Fix up, look sharp…

We all knew this fantastic summer couldn’t last forever but is your automobile ready for the Winter months?

As I’d tweeted the other day, I was busily driving my police car through Bloxwich when the car in front of me decided to stop.

This would have been fine were it not for the fact that I found it very hard to tell it was stopping as one of the car’s brake lights was out. We didn’t collide but all too easily we could have done.

Keeping your car well maintained is a good idea all year round but with another dreamy British Summertime drawing to a close, now is a great time to spend a few minutes with your motor doing some basic checks to ensure you are set for the darker months.

These checks aren’t hard, require no real mechanical know how (trust me – even I can do them) and shouldn’t even give you cause to get your hands dirty. They take no time at all and could save you a costly insurance claim further down the road.

Ranked in no particular order then, here are some of the key checks you’re going to want to do:

  • Lights – Come mist, heavy rain or, traditionally, night time, there’s no thing better to ensure that you can be seen than lights. Check yours are working by walking around your car and either get a friend to check the brake lights or construct some intricate mirror system to check them on your own. Changing bulbs is easy and inexpensive, the car’s manual will tell you how or get a mechanic to light the way for you.
  • Tyres – Commonly used to connect the car with the road, real issues present themselves when tyres become balder than Patrick Stewart. Look in the grooves of your tyres for the little raised notches – these are tread depth indicators and if your tyres are worn to the same level as the notches they need changing. Make sure there aren’t any cuts or bulges in the tyre and use a gauge at the petrol station to check they’re at the correct pressure.
  • Engine Oil – With your car engine cold and on level ground, wipe the dipstick clean and plunge it back into the engine before wiping again. The oil level should be between the two notches on the dipstick, if it’s too low then you’ll need to top it up.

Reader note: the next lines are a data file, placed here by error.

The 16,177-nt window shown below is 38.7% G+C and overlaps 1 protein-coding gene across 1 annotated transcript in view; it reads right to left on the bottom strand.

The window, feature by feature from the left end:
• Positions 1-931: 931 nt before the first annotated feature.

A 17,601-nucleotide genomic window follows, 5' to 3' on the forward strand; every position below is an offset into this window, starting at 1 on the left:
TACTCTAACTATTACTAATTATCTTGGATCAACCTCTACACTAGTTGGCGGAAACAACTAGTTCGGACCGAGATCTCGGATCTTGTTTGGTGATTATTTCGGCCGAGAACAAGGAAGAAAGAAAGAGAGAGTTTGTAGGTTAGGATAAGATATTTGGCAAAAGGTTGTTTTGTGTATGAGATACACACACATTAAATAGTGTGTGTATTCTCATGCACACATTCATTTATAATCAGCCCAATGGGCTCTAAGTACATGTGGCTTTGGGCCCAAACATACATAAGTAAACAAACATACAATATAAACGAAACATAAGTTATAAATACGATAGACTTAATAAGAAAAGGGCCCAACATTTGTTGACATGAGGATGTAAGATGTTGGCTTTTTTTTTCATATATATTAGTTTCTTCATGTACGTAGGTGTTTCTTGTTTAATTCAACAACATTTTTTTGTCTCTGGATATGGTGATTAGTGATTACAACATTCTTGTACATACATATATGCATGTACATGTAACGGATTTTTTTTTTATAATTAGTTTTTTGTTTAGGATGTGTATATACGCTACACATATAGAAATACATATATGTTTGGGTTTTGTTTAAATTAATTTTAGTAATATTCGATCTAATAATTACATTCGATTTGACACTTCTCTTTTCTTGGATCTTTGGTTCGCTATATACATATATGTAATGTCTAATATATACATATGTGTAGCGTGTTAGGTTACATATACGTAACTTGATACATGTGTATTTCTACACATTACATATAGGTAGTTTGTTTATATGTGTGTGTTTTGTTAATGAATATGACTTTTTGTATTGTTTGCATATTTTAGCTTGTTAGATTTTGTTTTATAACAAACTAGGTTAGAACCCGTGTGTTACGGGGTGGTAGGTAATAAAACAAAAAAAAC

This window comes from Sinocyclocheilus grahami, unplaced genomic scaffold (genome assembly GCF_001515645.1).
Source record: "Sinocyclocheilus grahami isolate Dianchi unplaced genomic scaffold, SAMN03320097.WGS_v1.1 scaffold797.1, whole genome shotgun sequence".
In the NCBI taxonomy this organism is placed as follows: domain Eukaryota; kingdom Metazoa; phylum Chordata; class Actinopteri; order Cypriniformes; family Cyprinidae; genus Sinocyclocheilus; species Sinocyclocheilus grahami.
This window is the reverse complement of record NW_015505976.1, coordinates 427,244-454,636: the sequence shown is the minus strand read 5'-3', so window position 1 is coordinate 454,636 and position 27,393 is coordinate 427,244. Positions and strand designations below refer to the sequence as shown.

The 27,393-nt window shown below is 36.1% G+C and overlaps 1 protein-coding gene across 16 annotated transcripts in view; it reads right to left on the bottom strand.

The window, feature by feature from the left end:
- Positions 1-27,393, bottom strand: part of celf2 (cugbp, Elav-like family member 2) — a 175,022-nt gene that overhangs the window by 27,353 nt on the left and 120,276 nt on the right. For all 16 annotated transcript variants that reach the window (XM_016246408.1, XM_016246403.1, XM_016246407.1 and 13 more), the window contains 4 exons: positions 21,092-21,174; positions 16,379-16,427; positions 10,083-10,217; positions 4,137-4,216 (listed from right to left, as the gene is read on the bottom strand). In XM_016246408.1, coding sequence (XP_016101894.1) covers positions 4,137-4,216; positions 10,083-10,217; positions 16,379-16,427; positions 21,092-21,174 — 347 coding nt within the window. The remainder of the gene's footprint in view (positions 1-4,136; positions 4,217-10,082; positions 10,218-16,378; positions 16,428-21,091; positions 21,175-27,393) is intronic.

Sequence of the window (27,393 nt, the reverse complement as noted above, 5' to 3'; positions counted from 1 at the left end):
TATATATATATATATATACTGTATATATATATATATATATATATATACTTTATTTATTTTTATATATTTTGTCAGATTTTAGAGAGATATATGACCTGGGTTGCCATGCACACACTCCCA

• Coolant – Not just important during the warmer months, good coolant mixed with antifreeze means that your engine won’t overheat and pack up at precisely the time you don’t want it to – when you’re dressed as one half of a pantomime horse and in the middle of the Peak District on your way to a party.
  • Wiper fluid/wipers – It may well rain once or twice over the coming months so you’ll need your wipers in working condition so that you can see where you’re heading and thus not crash into a ravine. If your wiper blades are only half bothered about clearing the water from your windscreen, change them. Top the screen wash up too as with rain comes grime.
  • Polos – I know this is traditionally seen as a job best saved for the garage but maintaining your Polo stock isn’t as daunting as it may seem. They are readily available from many supermarkets and assuming that you are confident that you can open the pack and place one of the circular mints into your mouth, you need not fear hunger on a long Autumnal drive up to Leeds to see your aunt.

For more information on maintaining your car, both the AA and RAC offer dedicated sections on their websites offering advice.

I’m sure you’ll agree that August is too early to mention the ‘snow’ word however as it’s almost guaranteed to snow in September, take a look at my blog post from last year on driving in the white stuff.

Happy travels!

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2 Responses to “Fix up, look sharp…”

  1. 1 walnut95 26/08/2012 at 13:58

    but you missed out the back up food supply for Winter ! thats not like you to miss that one.

  2. 2 Harry 08/02/2013 at 20:40

    I find that emergency muesli bars & a couple of bottles of energy drink in the glove box is just the thing to have in case you breakdown or get stuck in snow.
    Personally I keep a small (a cleaned out & old 10 litre emulsion paint tub) full of grit in the boot,plus an emergency mini snow shovel in case I get snowed up & need to dig myself out.

    Its also beneficial to have a small (& clean) hi viz vest on board so you can be seen if you have to dig yourself out

    Having that little tub of grit & the shovel on board has paid dividends & got me out of some tight scrapes recently.

    Also keep some gloves,a hat,& a small travel blanket on board just in case the worst happens & you have to rough it in your motor until help arrives.

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